Above: Barone Pizzini was featured in an article on the carbon footprint of wine last week in the Corriere Vinicolo (The Wine Courier), Italy’s leading wine industry trade publication. The winery was cited as an example of how winemakers are using environmentally intelligent building materials (like the wood paneling pictured above) to help conserve energy and reduce their carbon footprint. 

Here on the blog last week, Pievalta winery manager Silvia Loschi noted how a new and lighter bottle format will help to reduce the winery’s carbon emissions.

“It’s a small step,” she said, “but an important one for people like us, who have always made the environment and its wellbeing a priority in our daily work.”

This attitude is part of a mission shared by both the Barone Pizzini and Pievalta estates.

That’s just one of the reasons that Barone Pizzini has participated in a study of fifty Italian wineries and their carbon emissions that began in 2009.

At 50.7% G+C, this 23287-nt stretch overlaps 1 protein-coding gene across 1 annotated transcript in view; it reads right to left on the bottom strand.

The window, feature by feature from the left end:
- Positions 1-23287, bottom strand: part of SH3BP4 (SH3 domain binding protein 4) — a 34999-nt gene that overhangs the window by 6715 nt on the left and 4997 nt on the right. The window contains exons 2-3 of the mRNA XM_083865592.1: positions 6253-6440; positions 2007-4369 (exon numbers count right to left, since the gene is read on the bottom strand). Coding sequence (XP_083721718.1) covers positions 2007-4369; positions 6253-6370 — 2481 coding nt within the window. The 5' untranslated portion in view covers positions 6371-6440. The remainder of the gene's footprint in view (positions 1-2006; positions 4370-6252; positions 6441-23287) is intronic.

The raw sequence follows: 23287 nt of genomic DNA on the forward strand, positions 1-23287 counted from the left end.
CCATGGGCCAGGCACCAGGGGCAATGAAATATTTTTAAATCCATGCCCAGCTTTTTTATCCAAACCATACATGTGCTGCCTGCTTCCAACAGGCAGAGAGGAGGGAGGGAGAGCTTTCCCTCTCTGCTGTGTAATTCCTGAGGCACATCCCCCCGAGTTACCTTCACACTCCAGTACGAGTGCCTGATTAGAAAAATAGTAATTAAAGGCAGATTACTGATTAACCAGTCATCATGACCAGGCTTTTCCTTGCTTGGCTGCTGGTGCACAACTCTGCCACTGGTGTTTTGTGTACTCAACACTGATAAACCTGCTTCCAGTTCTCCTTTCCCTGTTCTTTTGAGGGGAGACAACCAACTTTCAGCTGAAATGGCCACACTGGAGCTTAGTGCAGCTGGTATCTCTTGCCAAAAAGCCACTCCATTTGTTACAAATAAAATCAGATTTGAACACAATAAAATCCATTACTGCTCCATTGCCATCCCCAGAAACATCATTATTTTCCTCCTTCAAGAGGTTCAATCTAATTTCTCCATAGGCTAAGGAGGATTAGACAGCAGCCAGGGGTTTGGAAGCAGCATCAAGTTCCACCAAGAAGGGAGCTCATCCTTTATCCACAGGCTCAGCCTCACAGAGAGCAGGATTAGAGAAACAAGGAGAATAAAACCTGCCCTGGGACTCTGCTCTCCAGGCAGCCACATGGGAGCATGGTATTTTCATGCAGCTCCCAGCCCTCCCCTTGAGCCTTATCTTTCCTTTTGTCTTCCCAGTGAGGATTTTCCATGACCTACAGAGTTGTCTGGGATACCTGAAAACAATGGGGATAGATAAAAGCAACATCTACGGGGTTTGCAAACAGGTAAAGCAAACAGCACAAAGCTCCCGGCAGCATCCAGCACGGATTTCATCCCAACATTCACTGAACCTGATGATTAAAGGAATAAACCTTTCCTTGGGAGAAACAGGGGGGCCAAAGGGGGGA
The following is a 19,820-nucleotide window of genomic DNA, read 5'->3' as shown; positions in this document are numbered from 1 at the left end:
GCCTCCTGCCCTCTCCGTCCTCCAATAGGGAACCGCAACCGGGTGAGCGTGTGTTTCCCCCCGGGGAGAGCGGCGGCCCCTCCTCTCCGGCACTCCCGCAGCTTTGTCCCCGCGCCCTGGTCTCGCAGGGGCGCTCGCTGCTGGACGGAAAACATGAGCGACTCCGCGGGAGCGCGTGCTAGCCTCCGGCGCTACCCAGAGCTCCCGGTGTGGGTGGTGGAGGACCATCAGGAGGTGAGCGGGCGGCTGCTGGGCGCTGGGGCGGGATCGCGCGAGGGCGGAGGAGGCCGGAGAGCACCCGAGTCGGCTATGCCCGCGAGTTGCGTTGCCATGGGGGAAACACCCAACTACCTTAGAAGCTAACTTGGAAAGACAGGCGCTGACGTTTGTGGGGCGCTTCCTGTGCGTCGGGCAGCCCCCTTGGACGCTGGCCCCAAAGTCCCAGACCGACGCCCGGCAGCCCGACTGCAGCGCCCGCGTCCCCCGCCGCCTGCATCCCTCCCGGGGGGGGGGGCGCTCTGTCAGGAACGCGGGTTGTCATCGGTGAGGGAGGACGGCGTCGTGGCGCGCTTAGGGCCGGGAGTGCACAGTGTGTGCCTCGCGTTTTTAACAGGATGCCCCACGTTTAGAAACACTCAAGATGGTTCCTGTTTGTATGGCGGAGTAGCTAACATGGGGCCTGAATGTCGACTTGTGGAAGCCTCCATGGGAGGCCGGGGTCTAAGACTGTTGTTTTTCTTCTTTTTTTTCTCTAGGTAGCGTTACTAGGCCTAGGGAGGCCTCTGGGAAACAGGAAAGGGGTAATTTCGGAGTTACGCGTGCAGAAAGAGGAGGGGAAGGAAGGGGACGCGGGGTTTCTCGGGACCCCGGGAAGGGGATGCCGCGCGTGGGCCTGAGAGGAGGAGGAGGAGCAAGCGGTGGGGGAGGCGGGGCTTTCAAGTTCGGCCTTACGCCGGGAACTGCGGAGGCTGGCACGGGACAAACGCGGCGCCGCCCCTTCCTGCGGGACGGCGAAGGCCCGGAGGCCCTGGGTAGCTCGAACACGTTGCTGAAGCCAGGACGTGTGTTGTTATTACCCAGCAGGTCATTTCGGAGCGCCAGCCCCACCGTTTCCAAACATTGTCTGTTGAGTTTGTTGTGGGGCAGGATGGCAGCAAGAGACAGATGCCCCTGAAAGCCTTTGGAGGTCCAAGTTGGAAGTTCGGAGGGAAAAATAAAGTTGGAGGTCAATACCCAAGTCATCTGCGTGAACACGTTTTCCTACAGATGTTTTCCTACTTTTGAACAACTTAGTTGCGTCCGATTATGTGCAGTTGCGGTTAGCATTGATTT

An article in last week’s Corriere Vinicolo profiles the study and reports some of the preliminary results.

The research was conducted using the Sata institute’s Italian Wine Carbon Calculator using a protocol developed by the Wine Institute in California.

Wine and its carbon footprint are one of the topics that will be discussed at this year’s Vinitaly, the annual Italian wine industry trade fair.

Barone Pizzini manager Silvano Brescianini will be meeting later this week with the Sata research institute to discuss how the results of the study will be presented and applied.

And we’ll be following this story here on the blog as it develops.

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